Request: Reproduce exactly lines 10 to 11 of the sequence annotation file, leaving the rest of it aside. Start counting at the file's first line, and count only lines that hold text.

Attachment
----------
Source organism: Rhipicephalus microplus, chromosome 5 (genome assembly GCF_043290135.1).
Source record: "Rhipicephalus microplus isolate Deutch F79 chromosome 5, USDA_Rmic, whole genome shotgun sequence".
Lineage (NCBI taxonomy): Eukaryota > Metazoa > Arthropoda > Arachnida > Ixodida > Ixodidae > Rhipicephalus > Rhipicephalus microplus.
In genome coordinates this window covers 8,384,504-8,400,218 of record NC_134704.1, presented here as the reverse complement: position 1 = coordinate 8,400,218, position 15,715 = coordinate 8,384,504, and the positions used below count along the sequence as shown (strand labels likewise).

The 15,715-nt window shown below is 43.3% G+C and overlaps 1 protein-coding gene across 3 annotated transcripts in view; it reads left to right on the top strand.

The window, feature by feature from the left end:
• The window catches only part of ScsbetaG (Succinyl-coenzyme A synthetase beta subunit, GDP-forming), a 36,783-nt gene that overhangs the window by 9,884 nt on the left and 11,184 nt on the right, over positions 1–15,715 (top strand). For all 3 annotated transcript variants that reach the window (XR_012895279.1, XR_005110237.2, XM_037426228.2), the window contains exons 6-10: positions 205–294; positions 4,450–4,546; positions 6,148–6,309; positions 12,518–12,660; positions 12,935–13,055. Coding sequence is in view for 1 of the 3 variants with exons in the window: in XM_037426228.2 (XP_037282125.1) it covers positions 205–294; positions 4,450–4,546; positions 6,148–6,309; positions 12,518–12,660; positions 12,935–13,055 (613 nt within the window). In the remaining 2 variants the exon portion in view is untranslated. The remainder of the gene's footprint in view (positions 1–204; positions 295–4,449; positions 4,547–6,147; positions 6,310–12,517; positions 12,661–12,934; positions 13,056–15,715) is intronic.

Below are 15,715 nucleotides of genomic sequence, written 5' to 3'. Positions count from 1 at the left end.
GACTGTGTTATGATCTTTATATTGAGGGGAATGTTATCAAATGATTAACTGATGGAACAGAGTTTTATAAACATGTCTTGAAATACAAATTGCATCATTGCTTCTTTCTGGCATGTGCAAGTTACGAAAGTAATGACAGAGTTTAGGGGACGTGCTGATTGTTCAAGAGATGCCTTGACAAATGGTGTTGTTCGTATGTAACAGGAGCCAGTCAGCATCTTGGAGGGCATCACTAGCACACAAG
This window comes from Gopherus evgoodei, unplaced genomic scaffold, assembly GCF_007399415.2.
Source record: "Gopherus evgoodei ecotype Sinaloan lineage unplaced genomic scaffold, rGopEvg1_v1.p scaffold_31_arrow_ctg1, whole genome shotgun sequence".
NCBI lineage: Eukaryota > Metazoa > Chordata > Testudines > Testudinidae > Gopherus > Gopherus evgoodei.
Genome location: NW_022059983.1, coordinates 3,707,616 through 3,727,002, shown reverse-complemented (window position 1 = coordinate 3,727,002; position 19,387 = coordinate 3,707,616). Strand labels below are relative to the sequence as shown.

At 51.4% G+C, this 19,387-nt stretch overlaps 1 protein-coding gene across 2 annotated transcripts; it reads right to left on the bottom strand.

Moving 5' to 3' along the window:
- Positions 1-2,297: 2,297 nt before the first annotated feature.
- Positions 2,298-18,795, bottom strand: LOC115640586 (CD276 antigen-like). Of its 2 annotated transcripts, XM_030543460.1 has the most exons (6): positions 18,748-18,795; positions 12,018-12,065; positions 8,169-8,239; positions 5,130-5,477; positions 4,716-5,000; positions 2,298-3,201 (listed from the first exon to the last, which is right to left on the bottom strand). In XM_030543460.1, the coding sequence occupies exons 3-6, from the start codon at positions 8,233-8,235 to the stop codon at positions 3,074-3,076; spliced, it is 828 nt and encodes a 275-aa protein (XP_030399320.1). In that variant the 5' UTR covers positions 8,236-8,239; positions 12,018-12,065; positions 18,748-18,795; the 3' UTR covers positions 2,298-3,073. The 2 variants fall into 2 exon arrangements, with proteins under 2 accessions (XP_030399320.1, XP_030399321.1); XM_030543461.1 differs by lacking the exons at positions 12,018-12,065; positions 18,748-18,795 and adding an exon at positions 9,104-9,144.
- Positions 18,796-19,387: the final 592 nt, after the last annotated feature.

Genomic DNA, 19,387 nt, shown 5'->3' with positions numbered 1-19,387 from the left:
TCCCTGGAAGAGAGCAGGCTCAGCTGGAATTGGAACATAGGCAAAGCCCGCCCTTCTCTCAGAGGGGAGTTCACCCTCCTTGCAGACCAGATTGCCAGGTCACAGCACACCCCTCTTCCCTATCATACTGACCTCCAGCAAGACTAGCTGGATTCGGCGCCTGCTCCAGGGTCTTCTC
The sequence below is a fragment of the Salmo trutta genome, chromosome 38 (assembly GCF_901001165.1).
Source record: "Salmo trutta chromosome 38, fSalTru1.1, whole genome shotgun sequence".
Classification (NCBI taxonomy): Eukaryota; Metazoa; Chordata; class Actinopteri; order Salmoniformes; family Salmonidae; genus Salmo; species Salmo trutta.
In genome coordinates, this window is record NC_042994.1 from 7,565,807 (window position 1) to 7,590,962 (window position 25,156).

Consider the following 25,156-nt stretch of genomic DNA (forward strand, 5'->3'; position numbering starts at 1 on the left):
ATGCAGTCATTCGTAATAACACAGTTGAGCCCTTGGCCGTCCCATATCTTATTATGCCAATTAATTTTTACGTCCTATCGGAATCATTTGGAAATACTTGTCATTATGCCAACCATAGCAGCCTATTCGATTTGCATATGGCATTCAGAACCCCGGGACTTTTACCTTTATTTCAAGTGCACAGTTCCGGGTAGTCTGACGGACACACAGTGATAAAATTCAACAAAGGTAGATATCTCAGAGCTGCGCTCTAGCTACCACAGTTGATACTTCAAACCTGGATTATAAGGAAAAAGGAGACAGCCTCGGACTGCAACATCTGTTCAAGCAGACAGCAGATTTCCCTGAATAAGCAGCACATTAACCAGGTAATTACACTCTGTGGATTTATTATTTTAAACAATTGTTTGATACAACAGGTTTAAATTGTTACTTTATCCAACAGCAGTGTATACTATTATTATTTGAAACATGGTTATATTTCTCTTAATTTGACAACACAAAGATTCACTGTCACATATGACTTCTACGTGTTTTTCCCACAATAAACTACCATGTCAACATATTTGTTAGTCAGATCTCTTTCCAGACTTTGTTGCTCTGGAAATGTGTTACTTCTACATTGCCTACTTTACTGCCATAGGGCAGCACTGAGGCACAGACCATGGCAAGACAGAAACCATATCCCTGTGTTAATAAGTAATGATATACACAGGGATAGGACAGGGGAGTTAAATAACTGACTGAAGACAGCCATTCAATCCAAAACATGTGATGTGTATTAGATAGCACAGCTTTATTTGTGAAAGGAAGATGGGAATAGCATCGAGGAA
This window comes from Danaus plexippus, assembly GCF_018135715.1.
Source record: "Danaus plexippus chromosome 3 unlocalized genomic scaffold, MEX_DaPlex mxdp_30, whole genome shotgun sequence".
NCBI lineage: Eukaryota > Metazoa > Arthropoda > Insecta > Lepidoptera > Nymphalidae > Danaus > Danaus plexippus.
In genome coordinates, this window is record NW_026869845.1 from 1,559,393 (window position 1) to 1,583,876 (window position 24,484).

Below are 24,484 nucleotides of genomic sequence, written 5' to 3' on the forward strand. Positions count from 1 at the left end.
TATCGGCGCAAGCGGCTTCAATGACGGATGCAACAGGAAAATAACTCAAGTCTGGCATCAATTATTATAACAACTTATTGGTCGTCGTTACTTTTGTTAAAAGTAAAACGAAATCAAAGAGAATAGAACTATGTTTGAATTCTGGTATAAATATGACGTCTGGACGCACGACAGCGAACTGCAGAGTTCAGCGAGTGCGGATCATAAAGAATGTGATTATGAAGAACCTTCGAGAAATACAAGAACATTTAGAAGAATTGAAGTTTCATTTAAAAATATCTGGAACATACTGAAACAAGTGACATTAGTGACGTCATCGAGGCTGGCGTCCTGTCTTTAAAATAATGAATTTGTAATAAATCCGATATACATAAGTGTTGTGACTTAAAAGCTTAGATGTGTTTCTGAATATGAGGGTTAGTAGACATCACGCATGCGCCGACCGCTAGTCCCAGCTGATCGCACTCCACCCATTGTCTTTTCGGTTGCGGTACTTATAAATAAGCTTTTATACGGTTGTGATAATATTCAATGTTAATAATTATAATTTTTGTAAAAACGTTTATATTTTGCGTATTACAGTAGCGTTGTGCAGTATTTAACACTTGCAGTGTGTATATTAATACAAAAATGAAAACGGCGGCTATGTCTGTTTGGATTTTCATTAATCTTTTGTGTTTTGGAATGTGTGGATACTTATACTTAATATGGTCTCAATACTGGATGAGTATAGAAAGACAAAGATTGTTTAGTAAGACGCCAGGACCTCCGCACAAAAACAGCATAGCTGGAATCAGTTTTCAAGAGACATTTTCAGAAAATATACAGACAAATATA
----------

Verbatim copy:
This window comes from Gopherus evgoodei, unplaced genomic scaffold, assembly GCF_007399415.2.
Source record: "Gopherus evgoodei ecotype Sinaloan lineage unplaced genomic scaffold, rGopEvg1_v1.p scaffold_31_arrow_ctg1, whole genome shotgun sequence".